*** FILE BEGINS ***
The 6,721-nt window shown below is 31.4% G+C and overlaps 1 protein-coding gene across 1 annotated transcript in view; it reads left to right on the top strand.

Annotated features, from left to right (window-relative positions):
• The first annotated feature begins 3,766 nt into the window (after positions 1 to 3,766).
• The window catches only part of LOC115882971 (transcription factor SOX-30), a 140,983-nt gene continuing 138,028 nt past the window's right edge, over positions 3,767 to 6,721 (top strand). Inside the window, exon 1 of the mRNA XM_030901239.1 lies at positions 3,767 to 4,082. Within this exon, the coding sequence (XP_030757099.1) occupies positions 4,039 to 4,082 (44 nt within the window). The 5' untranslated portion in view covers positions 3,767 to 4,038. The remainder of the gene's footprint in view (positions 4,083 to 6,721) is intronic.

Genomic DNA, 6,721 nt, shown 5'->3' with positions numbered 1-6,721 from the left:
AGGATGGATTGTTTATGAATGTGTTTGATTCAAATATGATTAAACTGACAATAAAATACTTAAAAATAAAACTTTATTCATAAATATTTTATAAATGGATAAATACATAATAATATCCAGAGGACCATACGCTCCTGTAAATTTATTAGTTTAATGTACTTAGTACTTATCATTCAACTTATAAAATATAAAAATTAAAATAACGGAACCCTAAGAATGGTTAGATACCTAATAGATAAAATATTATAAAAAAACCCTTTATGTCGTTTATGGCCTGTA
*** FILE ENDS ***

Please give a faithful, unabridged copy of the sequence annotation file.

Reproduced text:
The 6,721-nt window shown below is 31.4% G+C and overlaps 1 protein-coding gene across 1 annotated transcript in view; it reads left to right on the top strand.

Annotated features, from left to right (window-relative positions):
• The first annotated feature begins 3,766 nt into the window (after positions 1 to 3,766).
• The window catches only part of LOC115882971 (transcription factor SOX-30), a 140,983-nt gene continuing 138,028 nt past the window's right edge, over positions 3,767 to 6,721 (top strand). Inside the window, exon 1 of the mRNA XM_030901239.1 lies at positions 3,767 to 4,082. Within this exon, the coding sequence (XP_030757099.1) occupies positions 4,039 to 4,082 (44 nt within the window). The 5' untranslated portion in view covers positions 3,767 to 4,038. The remainder of the gene's footprint in view (positions 4,083 to 6,721) is intronic.

Genomic DNA, 6,721 nt, shown 5'->3' with positions numbered 1-6,721 from the left:
AGGATGGATTGTTTATGAATGTGTTTGATTCAAATATGATTAAACTGACAATAAAATACTTAAAAATAAAACTTTATTCATAAATATTTTATAAATGGATAAATACATAATAATATCCAGAGGACCATACGCTCCTGTAAATTTATTAGTTTAATGTACTTAGTACTTATCATTCAACTTATAAAATATAAAAATTAAAATAACGGAACCCTAAGAATGGTTAGATACCTAATAGATAAAATATTATAAAAAAACCCTTTATGTCGTTTATGGCCTGTA